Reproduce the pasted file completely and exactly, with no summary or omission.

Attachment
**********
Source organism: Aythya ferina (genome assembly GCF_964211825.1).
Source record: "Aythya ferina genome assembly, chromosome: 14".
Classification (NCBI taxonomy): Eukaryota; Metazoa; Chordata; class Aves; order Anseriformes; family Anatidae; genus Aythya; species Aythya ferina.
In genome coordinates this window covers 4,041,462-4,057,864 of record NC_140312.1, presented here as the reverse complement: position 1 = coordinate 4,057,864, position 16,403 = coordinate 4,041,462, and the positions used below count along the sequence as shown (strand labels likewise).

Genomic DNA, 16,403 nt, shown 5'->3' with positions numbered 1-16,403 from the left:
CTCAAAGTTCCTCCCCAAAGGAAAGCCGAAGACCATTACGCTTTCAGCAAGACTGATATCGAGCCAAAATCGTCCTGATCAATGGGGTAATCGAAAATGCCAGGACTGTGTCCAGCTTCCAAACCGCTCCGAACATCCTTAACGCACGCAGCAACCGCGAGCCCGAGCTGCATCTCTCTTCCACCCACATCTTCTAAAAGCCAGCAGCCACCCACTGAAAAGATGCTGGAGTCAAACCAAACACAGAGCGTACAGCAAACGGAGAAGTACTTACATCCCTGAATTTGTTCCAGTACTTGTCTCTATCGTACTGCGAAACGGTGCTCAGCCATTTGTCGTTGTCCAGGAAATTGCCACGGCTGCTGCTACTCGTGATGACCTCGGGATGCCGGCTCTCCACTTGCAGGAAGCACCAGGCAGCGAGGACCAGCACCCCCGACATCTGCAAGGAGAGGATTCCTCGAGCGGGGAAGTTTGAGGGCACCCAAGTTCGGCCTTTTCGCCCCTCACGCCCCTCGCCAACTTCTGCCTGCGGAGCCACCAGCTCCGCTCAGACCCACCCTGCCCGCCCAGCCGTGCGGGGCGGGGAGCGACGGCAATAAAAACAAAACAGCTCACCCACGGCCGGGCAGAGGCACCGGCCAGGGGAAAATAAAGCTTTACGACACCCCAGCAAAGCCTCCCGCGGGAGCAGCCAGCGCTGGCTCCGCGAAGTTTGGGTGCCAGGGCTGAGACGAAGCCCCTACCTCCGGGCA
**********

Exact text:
Source organism: Aythya ferina (genome assembly GCF_964211825.1).
Source record: "Aythya ferina genome assembly, chromosome: 14".
Classification (NCBI taxonomy): Eukaryota; Metazoa; Chordata; class Aves; order Anseriformes; family Anatidae; genus Aythya; species Aythya ferina.
In genome coordinates this window covers 4,041,462-4,057,864 of record NC_140312.1, presented here as the reverse complement: position 1 = coordinate 4,057,864, position 16,403 = coordinate 4,041,462, and the positions used below count along the sequence as shown (strand labels likewise).

Genomic DNA, 16,403 nt, shown 5'->3' with positions numbered 1-16,403 from the left:
CTCAAAGTTCCTCCCCAAAGGAAAGCCGAAGACCATTACGCTTTCAGCAAGACTGATATCGAGCCAAAATCGTCCTGATCAATGGGGTAATCGAAAATGCCAGGACTGTGTCCAGCTTCCAAACCGCTCCGAACATCCTTAACGCACGCAGCAACCGCGAGCCCGAGCTGCATCTCTCTTCCACCCACATCTTCTAAAAGCCAGCAGCCACCCACTGAAAAGATGCTGGAGTCAAACCAAACACAGAGCGTACAGCAAACGGAGAAGTACTTACATCCCTGAATTTGTTCCAGTACTTGTCTCTATCGTACTGCGAAACGGTGCTCAGCCATTTGTCGTTGTCCAGGAAATTGCCACGGCTGCTGCTACTCGTGATGACCTCGGGATGCCGGCTCTCCACTTGCAGGAAGCACCAGGCAGCGAGGACCAGCACCCCCGACATCTGCAAGGAGAGGATTCCTCGAGCGGGGAAGTTTGAGGGCACCCAAGTTCGGCCTTTTCGCCCCTCACGCCCCTCGCCAACTTCTGCCTGCGGAGCCACCAGCTCCGCTCAGACCCACCCTGCCCGCCCAGCCGTGCGGGGCGGGGAGCGACGGCAATAAAAACAAAACAGCTCACCCACGGCCGGGCAGAGGCACCGGCCAGGGGAAAATAAAGCTTTACGACACCCCAGCAAAGCCTCCCGCGGGAGCAGCCAGCGCTGGCTCCGCGAAGTTTGGGTGCCAGGGCTGAGACGAAGCCCCTACCTCCGGGCA